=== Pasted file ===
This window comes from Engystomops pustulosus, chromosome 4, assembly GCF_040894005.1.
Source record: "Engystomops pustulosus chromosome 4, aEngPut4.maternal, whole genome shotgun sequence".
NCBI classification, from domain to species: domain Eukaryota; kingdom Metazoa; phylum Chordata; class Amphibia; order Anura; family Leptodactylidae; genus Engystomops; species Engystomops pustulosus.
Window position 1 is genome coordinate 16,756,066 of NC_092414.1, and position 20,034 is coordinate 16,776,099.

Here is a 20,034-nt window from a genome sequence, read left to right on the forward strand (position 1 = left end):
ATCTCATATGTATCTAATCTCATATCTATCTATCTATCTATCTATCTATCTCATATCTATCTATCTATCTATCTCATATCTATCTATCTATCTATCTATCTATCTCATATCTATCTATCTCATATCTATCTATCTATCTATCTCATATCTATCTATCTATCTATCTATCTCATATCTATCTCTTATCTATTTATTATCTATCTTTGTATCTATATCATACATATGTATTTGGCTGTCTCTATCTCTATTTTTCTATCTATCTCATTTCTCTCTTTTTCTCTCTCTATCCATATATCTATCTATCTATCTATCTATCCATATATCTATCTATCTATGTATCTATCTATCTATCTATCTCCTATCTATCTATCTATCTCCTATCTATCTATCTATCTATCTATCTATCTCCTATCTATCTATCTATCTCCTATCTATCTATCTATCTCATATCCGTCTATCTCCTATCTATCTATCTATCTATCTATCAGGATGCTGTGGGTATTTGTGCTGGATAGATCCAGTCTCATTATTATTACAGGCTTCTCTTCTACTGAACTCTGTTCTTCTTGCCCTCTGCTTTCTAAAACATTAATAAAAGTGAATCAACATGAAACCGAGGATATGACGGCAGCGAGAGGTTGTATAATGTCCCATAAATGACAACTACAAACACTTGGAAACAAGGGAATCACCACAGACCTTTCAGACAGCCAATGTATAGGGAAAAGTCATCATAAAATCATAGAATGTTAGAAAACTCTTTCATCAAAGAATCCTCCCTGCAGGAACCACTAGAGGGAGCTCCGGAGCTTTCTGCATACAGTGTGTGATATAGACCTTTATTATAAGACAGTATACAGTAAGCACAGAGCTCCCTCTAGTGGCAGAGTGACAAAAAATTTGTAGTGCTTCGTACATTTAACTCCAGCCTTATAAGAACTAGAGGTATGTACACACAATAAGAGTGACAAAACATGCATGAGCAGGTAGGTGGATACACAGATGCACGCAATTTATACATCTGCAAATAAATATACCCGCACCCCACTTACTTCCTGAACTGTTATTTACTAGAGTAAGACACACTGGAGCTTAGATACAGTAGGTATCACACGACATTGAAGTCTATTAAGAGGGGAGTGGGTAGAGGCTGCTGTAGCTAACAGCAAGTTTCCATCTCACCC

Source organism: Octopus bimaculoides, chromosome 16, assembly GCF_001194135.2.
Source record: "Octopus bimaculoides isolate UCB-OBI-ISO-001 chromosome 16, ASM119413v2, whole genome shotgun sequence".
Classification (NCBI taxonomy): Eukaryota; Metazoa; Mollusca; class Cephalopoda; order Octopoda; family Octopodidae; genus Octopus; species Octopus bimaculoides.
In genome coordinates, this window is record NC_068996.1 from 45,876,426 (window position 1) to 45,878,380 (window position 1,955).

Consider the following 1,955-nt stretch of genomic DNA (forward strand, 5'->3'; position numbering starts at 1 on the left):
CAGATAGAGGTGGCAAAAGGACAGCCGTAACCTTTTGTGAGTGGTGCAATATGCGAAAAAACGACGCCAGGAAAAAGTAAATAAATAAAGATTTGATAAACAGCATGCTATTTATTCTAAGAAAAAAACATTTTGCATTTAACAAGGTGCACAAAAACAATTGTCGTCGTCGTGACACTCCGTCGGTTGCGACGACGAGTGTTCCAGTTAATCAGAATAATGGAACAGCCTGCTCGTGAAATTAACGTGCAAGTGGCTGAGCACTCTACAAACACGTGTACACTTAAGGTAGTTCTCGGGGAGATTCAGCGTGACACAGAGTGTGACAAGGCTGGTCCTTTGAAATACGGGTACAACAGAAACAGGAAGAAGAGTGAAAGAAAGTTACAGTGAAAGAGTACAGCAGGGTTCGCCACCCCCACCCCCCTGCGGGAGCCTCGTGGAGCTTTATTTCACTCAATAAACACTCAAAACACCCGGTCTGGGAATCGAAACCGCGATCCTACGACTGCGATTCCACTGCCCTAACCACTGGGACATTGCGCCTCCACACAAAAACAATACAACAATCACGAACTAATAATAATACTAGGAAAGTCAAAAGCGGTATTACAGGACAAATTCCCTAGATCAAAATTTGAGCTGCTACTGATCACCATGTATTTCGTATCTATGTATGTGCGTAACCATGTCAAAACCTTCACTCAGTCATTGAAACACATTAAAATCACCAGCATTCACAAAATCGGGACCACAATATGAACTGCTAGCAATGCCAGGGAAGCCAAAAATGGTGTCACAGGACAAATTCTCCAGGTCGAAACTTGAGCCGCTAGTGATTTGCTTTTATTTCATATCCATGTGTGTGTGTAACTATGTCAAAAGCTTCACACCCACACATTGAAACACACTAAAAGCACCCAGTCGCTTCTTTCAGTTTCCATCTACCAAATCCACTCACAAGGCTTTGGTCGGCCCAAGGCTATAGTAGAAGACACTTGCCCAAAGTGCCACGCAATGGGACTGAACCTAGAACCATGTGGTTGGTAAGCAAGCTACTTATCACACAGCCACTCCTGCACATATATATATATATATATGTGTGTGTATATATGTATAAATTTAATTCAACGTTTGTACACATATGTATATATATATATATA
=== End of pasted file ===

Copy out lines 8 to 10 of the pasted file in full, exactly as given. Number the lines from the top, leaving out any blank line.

Source record: "Octopus bimaculoides isolate UCB-OBI-ISO-001 chromosome 16, ASM119413v2, whole genome shotgun sequence".
Classification (NCBI taxonomy): Eukaryota; Metazoa; Mollusca; class Cephalopoda; order Octopoda; family Octopodidae; genus Octopus; species Octopus bimaculoides.
In genome coordinates, this window is record NC_068996.1 from 45,876,426 (window position 1) to 45,878,380 (window position 1,955).